Investigative Science Learning Environment (ISLE)
An Investigative Science Learning Environment (ISLE) is another design for an introductory physics lab which is process-focused (Quinn et al., 2018). Learners in this kind of plan mostly operate in collaborative groups in order to advance their explanations of phenomena, which presents itself as a new and surprising (Quinn et al., 2018). As a result of these explanations, experiments are organized to test them. However, the occurrence presents its first emergence in a demonstration form, which is mainly chosen and determined by an educator or performing an easy experiment, which is mainly done by the learners and only in groups (Quinn et al., 2018). Here, the students collaborate and work together with a common aim of developing a record of the possible hypothesis that provides the phenomenon with explanations (Quinn et al., 2018). The process does not end here, but the students normally go ahead, whereby they engage in arranging for more experiments in order to test and ascertain whether each of the available hypotheses can give a description of the phenomenon.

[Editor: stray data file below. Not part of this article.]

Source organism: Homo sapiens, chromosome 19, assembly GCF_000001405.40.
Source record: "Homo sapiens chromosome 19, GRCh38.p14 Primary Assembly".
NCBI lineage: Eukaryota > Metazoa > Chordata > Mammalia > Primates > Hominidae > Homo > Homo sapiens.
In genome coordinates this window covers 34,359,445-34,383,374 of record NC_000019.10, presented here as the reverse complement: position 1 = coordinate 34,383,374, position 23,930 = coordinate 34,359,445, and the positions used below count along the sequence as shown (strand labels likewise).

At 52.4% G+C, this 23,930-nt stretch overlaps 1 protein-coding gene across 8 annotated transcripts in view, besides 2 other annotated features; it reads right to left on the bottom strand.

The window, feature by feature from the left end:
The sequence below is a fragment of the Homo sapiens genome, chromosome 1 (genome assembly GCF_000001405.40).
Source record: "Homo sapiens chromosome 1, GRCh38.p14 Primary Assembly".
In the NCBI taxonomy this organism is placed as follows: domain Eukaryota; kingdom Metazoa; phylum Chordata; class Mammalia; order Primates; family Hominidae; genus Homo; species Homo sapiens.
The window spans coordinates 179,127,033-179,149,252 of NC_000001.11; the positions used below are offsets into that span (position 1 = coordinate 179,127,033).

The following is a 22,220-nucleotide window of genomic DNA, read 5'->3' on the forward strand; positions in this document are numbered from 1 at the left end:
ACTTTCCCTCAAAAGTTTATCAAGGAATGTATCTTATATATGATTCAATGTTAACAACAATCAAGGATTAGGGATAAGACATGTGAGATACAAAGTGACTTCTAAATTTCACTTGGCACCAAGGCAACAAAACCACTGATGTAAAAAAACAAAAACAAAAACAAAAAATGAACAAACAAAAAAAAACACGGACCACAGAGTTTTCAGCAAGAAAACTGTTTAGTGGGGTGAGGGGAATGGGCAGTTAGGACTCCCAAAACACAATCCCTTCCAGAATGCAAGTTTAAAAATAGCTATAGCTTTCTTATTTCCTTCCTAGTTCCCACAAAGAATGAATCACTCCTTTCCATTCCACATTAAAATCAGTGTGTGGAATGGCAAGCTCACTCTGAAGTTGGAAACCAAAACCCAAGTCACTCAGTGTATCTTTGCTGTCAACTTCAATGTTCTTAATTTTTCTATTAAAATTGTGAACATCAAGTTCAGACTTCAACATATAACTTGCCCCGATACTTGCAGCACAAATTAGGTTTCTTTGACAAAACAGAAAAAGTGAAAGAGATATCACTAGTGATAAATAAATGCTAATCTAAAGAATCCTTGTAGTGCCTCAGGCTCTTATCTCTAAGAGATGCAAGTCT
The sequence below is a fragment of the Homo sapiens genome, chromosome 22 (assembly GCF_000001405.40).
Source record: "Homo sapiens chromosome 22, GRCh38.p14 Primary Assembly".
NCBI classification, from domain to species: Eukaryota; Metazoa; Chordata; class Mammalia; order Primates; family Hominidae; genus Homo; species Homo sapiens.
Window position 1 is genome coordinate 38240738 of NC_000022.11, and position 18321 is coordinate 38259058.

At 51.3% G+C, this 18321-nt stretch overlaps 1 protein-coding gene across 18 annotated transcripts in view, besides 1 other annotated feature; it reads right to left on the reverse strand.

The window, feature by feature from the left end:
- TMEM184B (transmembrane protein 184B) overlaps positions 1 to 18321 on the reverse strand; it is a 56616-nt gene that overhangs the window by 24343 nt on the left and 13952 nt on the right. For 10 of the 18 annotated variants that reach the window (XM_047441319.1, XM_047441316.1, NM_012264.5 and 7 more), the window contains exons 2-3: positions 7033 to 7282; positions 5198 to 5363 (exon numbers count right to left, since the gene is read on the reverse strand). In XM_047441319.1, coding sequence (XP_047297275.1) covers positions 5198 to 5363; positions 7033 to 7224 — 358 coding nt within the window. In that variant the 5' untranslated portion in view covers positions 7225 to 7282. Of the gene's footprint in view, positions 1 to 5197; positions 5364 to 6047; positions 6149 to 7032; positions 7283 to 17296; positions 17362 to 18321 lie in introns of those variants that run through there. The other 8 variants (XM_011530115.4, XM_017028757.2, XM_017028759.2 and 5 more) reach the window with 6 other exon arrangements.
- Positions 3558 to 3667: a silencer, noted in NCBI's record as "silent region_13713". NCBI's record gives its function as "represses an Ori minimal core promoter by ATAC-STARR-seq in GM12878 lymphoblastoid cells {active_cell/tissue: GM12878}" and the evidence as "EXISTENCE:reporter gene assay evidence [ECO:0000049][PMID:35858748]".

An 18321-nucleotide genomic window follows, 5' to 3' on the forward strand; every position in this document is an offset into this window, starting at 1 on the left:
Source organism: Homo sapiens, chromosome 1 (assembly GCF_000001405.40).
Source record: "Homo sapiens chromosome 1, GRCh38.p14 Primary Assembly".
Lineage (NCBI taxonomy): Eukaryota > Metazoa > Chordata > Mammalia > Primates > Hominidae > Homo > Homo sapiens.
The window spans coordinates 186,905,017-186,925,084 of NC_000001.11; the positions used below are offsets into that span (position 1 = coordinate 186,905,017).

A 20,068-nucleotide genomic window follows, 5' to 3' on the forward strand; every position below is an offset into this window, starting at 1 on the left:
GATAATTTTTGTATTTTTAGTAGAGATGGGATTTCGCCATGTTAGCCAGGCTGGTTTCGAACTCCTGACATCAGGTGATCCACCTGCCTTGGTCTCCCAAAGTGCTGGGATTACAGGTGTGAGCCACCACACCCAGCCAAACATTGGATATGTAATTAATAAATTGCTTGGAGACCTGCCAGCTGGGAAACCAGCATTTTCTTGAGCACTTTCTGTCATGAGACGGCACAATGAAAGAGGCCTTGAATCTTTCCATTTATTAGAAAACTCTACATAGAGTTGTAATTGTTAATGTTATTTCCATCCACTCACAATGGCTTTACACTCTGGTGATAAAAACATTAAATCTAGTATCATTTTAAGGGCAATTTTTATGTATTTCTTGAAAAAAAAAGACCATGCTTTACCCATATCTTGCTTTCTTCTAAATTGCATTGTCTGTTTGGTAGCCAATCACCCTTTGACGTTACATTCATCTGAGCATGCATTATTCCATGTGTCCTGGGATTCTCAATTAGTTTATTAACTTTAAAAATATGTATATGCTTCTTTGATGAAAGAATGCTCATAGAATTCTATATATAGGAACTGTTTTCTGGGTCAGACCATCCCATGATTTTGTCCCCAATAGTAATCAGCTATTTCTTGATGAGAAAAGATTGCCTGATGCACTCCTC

As the given groups fully engage in carrying out each of the experiments, they slowly manage to narrow down the list of reasonable and credible hypotheses (Quinn et al., 2018. The learners' set of experiments, which is normally repeated, then progresses hence creating a physical model. In succeeding activities, the learners are able to plan and carry out more new experiments that aim in making applications and building on the student's recently evolved explanations and also give them guidance on observing new phenomena hence beginning the cycle all again. Performing collaborative experiments is seen to be one of the most effective strategies for enhancing the concepts in physics.